MPs are poised to add their voices to demands from the North Sea oil industry for urgent government action to help maintain vital exploration and development offshore.
The new Commons energy and climate change committee is issuing a report at midnight tonight, backing calls for urgent moves on the tax front.
The committee has taken evidence from across the industry, including at a meeting in Aberdeen, where witnesses repeatedly warned production could fall if development slows too far.
Demands expected to be backed in the report include;
allowing small companies without access to revenue from existing fields to claim tax relief up front for the cost of exploration and development;
more action to free capital markets so companies can finance exploration and development costs;
government help for companies with small finds which find it difficult to negotiate access to pipelines, platforms and other infrastructure on neighbouring fields to get their oil or gas ashore.
Serious concerns were voiced over the weekend following statistics from the Department of Energy and Climate Change (DECC) which showed oil exploration – the “lifeblood” of the industry – plunged by more than 75% in the first quarter of 2009.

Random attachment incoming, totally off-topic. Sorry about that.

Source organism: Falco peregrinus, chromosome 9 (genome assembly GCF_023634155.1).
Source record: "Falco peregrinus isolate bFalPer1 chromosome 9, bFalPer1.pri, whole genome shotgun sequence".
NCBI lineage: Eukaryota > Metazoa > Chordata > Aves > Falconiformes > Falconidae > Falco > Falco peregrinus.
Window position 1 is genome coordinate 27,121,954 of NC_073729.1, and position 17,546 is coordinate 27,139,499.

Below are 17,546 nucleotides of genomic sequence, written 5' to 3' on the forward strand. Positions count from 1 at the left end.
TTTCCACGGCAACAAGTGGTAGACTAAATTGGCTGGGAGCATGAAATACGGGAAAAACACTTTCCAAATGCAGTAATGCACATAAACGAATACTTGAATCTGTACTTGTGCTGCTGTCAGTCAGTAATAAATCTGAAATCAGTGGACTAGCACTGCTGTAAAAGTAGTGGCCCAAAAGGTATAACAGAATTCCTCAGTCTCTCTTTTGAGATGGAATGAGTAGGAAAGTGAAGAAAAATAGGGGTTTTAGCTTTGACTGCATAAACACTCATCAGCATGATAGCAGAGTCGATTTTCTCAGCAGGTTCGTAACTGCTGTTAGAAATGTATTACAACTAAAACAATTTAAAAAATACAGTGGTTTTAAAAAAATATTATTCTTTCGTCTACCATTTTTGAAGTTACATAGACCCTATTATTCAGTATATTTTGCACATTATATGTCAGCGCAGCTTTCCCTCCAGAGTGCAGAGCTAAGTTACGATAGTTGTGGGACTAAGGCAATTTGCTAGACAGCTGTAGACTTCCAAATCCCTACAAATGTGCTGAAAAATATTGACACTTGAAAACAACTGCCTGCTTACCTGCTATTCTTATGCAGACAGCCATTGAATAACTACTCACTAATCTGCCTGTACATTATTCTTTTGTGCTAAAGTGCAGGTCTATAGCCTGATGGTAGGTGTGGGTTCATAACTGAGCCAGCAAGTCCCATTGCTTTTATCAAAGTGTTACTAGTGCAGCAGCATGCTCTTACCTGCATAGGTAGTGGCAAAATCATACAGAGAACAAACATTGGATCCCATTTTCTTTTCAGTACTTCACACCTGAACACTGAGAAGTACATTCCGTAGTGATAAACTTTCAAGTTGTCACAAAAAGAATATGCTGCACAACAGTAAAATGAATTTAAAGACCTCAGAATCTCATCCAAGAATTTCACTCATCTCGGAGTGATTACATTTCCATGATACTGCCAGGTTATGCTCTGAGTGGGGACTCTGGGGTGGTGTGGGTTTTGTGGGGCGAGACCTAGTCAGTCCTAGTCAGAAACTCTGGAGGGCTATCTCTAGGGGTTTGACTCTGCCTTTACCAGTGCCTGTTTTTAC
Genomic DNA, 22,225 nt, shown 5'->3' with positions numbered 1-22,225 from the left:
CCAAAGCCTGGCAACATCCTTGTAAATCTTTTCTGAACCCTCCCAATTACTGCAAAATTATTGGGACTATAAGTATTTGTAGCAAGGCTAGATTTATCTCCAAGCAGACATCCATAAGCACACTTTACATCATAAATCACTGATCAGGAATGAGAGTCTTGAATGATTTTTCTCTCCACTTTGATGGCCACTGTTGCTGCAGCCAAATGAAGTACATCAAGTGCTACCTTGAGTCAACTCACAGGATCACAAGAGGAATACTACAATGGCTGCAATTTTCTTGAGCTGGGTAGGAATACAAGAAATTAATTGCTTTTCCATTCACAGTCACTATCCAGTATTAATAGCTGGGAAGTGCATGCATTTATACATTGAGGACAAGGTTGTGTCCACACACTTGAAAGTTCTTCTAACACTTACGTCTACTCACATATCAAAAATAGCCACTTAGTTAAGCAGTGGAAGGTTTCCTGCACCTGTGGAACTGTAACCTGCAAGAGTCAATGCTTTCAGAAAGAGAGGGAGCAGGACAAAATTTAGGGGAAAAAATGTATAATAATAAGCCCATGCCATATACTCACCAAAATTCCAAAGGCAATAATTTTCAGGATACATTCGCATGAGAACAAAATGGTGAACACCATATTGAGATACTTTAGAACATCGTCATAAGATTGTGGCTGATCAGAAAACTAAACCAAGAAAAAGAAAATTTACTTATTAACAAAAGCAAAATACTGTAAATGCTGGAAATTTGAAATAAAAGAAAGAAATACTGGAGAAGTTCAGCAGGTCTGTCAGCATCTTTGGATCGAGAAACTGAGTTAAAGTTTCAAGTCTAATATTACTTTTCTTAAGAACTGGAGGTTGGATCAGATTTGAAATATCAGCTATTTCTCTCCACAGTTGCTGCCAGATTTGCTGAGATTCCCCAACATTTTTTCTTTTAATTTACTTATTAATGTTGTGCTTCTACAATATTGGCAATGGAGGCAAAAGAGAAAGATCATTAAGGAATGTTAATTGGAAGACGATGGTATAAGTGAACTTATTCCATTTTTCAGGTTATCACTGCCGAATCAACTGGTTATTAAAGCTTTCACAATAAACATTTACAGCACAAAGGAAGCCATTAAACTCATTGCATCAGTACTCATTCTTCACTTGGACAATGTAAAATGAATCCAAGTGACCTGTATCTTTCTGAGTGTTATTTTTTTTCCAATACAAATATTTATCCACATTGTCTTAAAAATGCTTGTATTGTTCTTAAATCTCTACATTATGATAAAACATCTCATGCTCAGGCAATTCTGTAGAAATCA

The number of wells being drilled in the first three months of this year slumped to just three from 13 in the same period last year. Industry body Oil and Gas UK said the credit crunch and the collapse of the equity markets used to finance most exploration work has crippled investment in new wells.
During the meeting at Aberdeen Town House, Professor Alex Kemp, professor of petroleum economics at Aberdeen University, warned that if new fields are not brought forward at the rate of around 20 a year, production will fall sharply.
He said if investment fell for two or more years in a row there would not be enough incentive to maintain the infrastructure.
Many of the new fields are too small to justify the provision of expensive new pipelines and platforms. But existing infrastructure is reaching the end of its life and firms will be reluctant to invest to maintain it without the prospect of new oil or gas flows.
Oil and Gas UK chief executive Malcolm Webb told the committee that, with a low oil price and the credit crunch, “we have quite a serious situation facing us on which the government really needs to act”.
Limited action in the Budget disappointed the industry, with new tax relief measures worth a tiny amount in relation to the importance of the industry to the Scottish and UK economies.